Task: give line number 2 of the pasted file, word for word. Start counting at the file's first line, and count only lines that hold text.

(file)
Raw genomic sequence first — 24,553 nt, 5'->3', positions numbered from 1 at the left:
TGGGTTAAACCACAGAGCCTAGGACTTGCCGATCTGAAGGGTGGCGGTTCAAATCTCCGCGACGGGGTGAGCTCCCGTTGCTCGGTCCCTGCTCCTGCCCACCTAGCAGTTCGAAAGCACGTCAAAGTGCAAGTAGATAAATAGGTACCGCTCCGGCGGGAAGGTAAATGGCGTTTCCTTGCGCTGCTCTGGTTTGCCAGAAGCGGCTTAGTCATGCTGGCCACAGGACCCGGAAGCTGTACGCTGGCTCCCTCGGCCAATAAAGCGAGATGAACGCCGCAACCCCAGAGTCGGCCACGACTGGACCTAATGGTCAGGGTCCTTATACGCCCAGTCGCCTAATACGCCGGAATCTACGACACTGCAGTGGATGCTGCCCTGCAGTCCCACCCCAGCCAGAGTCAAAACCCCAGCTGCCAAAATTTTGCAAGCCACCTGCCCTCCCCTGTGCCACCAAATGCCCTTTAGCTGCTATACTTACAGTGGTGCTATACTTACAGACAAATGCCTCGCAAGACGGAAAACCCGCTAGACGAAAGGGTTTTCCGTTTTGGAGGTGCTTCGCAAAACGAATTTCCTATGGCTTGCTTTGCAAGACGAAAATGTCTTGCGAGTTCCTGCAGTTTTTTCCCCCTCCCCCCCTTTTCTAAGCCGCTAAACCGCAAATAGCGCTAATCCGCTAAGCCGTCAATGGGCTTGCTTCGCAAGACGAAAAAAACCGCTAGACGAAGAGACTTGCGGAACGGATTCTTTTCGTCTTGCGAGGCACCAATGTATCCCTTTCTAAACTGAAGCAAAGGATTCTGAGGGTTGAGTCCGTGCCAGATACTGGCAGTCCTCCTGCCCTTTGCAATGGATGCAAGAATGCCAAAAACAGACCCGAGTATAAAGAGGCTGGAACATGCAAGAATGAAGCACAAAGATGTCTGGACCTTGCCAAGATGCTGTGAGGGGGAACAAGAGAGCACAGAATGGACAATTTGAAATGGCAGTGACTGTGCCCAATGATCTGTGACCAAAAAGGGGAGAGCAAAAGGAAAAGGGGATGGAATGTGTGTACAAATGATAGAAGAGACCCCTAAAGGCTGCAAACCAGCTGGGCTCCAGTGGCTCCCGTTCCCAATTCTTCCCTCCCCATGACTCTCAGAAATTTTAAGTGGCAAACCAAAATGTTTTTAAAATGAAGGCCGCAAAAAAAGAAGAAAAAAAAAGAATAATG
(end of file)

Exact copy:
TGGGTTAAACCACAGAGCCTAGGACTTGCCGATCTGAAGGGTGGCGGTTCAAATCTCCGCGACGGGGTGAGCTCCCGTTGCTCGGTCCCTGCTCCTGCCCACCTAGCAGTTCGAAAGCACGTCAAAGTGCAAGTAGATAAATAGGTACCGCTCCGGCGGGAAGGTAAATGGCGTTTCCTTGCGCTGCTCTGGTTTGCCAGAAGCGGCTTAGTCATGCTGGCCACAGGACCCGGAAGCTGTACGCTGGCTCCCTCGGCCAATAAAGCGAGATGAACGCCGCAACCCCAGAGTCGGCCACGACTGGACCTAATGGTCAGGGTCCTTATACGCCCAGTCGCCTAATACGCCGGAATCTACGACACTGCAGTGGATGCTGCCCTGCAGTCCCACCCCAGCCAGAGTCAAAACCCCAGCTGCCAAAATTTTGCAAGCCACCTGCCCTCCCCTGTGCCACCAAATGCCCTTTAGCTGCTATACTTACAGTGGTGCTATACTTACAGACAAATGCCTCGCAAGACGGAAAACCCGCTAGACGAAAGGGTTTTCCGTTTTGGAGGTGCTTCGCAAAACGAATTTCCTATGGCTTGCTTTGCAAGACGAAAATGTCTTGCGAGTTCCTGCAGTTTTTTCCCCCTCCCCCCCTTTTCTAAGCCGCTAAACCGCAAATAGCGCTAATCCGCTAAGCCGTCAATGGGCTTGCTTCGCAAGACGAAAAAAACCGCTAGACGAAGAGACTTGCGGAACGGATTCTTTTCGTCTTGCGAGGCACCAATGTATCCCTTTCTAAACTGAAGCAAAGGATTCTGAGGGTTGAGTCCGTGCCAGATACTGGCAGTCCTCCTGCCCTTTGCAATGGATGCAAGAATGCCAAAAACAGACCCGAGTATAAAGAGGCTGGAACATGCAAGAATGAAGCACAAAGATGTCTGGACCTTGCCAAGATGCTGTGAGGGGGAACAAGAGAGCACAGAATGGACAATTTGAAATGGCAGTGACTGTGCCCAATGATCTGTGACCAAAAAGGGGAGAGCAAAAGGAAAAGGGGATGGAATGTGTGTACAAATGATAGAAGAGACCCCTAAAGGCTGCAAACCAGCTGGGCTCCAGTGGCTCCCGTTCCCAATTCTTCCCTCCCCATGACTCTCAGAAATTTTAAGTGGCAAACCAAAATGTTTTTAAAATGAAGGCCGCAAAAAAAGAAGAAAAAAAAAGAATAATG